-- I meant to do that!

View waho6o9's profile


8811 posts in 3177 days

#7 posted 04-09-2015 01:15 AM

All concrete has a slope for drainage.

Build a big ol rectangular box and make it level where you want your cabinets.

Fasten to the concrete, lay ply on top and then secure your cabinets to the ply
and the wall and your done.

View mcg1990's profile


159 posts in 1893 days

#8 posted 04-09-2015 01:40 AM

I’ll do my best to shim the box that I built the cabinets on, but if I do have to end up shimming/finding hardware to adjust the top, can anyone suggest any products or rigs?

View MT_Stringer's profile


3183 posts in 3831 days

#9 posted 04-09-2015 01:43 AM

If it is not too late, build a ladder frame. Level it and anchor to the wall. Then place your cabinets on top and screw them together.

There is a lot more info in my blog that details our kitchen remodel.

Good luck.

-- Handcrafted by Mike Henderson - Channelview, Texas

View jak77's profile


18 posts in 2542 days

#10 posted 04-09-2015 01:52 AM

Never fasten cabinets on two planes. Houses move. Enough movement will tear apart your cabinets.

Assemble flat boxes across the top. The top will be completely supported this way. Shim the boxes at the floor or use adjustable legs and then scribe the kick to fit the floor.

View joey502's profile


558 posts in 2118 days

#11 posted 04-09-2015 10:44 AM

Can you shim in between the cabinet and the top itself?
Do you have a picture of the cabinets you can post?
Is the unit one long cabinet or smaller cabinets joined together?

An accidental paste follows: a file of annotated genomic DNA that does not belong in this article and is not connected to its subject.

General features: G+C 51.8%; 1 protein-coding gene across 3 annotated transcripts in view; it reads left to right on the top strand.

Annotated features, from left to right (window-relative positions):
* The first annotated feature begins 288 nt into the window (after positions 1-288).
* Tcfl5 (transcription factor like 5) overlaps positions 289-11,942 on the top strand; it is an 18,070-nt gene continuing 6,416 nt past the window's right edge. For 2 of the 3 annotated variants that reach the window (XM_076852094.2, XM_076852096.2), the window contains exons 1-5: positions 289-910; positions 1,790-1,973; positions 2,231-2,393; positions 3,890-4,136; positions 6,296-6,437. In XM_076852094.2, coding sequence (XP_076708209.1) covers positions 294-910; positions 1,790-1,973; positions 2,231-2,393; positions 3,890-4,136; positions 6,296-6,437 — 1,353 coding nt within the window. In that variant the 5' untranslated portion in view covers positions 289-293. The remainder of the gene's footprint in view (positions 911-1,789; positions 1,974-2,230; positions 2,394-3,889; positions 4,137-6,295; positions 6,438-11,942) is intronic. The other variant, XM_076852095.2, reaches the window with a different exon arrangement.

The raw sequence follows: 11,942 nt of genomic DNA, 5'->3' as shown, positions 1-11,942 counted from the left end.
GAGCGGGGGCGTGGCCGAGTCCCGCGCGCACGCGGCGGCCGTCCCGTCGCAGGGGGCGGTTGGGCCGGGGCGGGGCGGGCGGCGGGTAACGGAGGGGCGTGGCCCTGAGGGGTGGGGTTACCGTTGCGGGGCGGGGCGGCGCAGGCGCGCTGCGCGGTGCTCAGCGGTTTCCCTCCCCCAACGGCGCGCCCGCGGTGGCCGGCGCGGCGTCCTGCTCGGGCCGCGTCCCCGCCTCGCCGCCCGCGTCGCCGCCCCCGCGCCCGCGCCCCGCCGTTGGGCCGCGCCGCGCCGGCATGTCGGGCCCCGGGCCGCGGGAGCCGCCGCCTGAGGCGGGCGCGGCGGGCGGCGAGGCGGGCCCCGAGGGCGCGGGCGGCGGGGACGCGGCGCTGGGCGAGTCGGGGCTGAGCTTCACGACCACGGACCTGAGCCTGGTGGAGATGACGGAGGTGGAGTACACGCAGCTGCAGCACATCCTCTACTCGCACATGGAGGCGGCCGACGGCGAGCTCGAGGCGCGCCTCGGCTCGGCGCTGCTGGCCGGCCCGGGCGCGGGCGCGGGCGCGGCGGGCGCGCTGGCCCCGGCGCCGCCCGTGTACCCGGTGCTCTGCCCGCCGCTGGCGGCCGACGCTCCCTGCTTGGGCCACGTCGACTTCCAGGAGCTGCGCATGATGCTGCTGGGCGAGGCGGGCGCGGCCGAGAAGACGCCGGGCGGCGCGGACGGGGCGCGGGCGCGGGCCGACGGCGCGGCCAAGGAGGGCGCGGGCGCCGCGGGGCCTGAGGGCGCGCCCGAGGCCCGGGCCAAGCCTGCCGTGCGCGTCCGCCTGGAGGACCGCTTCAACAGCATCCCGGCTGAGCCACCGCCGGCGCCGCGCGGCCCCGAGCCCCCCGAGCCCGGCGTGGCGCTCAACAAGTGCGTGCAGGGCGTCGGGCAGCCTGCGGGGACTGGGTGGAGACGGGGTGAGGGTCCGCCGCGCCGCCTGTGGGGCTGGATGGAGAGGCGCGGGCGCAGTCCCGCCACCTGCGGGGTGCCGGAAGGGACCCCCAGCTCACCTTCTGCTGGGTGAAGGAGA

View Robert's profile


3598 posts in 2081 days

#12 posted 04-09-2015 11:47 AM

Aye, sadly these are the first cabinets I’ve built though, and I’ve made sure that I can’t do anything like that.. I think I have to tackle the problem at the countertop itself.

What does this mean? Are you cabinets not all the same height?
Are they separate units?
If not, how did you build them?

Either way, leg levelers will solve your issue.

Scribe the toe kick to the floor and you’ll be good to go.

I used these.

If you can’t do that, then you can scab a cleat to the sides and level them off.

-- Everything is a prototype thats why its one of a kind!!

View SirIrb's profile


1239 posts in 1831 days

#13 posted 04-09-2015 12:07 PM

As stated above: dont tweak the tops, tweak the cabinets. Even if you have a huge gap at the bottom you can run base over it and hide it. But everything therein will always be dead level like the bottoms of drawers.

-- Don't blame me, I voted for no one.

View Ken 's profile


21 posts in 1828 days

#14 posted 04-11-2015 05:51 AM

Cabinet maker showed me years ago how he does it. Lay the cabinets on their back. Line up the tops. Screw the sides of the cabinets together. Now as one big assembly, stand them up. Screw to the wall. Shim the base. Cover the gaps. And don’t use the old wood shims. Get the engineered wood shims as they will not compress with age.

View skatefriday's profile


453 posts in 2083 days

#15 posted 04-11-2015 03:00 PM

Bob Lang recommends building separate bases, lay the base down, shim it level
and then place the cabinet on top of the base. The base forms the toe kick area.
I’ve made four cabinets that way so far. None of them are installed yet.
I’ll let you know how it goes. :-)